Also, your agreements with your clients should be clear and precise about how to bring the engagement to a close. When does your obligation to provide goods or services end? What might a client do that will be cause for you to terminate the relationship? What kind of inability or failure to perform on your end will release your clients from their obligations to you? How do you change the scope of the agreement? What happens if you or the client does not honor the agreement?
Perhaps most importantly, your agreements with your clients and customers need to set clear expectations about how you will be paid. How much? When? What happens if payment is late or missed?
Conflict often arises from surprise. Good clear agreements minimize surprises in the relationship. Businesses run better by staying out of court and out of conflict. Creating good, clear agreements will certainly make your business more productive and profitable.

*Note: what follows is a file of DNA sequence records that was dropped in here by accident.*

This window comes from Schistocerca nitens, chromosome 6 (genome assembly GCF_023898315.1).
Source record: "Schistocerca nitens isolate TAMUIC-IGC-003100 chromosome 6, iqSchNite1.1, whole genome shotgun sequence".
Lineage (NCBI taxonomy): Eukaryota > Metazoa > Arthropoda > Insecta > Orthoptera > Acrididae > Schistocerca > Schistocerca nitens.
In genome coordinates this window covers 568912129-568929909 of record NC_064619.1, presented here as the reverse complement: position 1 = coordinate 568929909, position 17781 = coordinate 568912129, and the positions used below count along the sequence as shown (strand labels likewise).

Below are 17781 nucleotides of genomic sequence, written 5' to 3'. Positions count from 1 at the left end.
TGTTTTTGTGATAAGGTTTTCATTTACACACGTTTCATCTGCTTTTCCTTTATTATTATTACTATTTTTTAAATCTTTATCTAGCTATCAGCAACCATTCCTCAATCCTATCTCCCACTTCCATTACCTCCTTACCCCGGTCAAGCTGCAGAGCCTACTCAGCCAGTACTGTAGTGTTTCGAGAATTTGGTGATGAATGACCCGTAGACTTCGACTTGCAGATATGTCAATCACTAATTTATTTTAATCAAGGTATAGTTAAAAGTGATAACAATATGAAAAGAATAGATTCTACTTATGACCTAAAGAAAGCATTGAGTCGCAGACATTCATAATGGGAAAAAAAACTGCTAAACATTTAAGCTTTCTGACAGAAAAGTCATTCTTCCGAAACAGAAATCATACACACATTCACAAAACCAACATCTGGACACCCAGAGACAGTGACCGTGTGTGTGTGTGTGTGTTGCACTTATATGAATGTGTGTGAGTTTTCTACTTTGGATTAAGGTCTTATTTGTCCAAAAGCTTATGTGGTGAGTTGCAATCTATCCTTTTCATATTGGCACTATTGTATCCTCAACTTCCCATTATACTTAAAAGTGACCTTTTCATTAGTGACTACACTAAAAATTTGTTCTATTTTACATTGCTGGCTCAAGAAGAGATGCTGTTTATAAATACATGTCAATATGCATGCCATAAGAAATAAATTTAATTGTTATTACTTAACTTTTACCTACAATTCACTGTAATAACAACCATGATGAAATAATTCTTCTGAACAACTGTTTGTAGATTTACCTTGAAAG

Next week, in part two, we’ll discuss how you can use the agreement process to more effectively deal with the inevitable changes that take place as your business relationships evolve and your original agreements need to be renegotiated.
For now, make the commitment to never sign or send another legal agreement again before it’s been reviewed by us, your Family Business Lawyer ™. This is a foundation of great business practice, and it’s one we support every client with. If you have current agreements that are either in place or ones that need to be signed, contact us. We can review what you have and support you with wise counsel on your entire agreement process. It could be the make-it-or-break-it difference for your business.
This article is a service of Greg Gordillo, Family Business Lawyer™. We offer a complete spectrum of legal services for businesses and can help you make the wisest choices on how to deal with your business throughout life and in the event of your death. We also offer a LIFT Start-Up Session™ or a LIFT Audit for an ongoing business, which includes a review of all the legal, financial, and tax systems you need for your business. Schedule your LIFT Session today!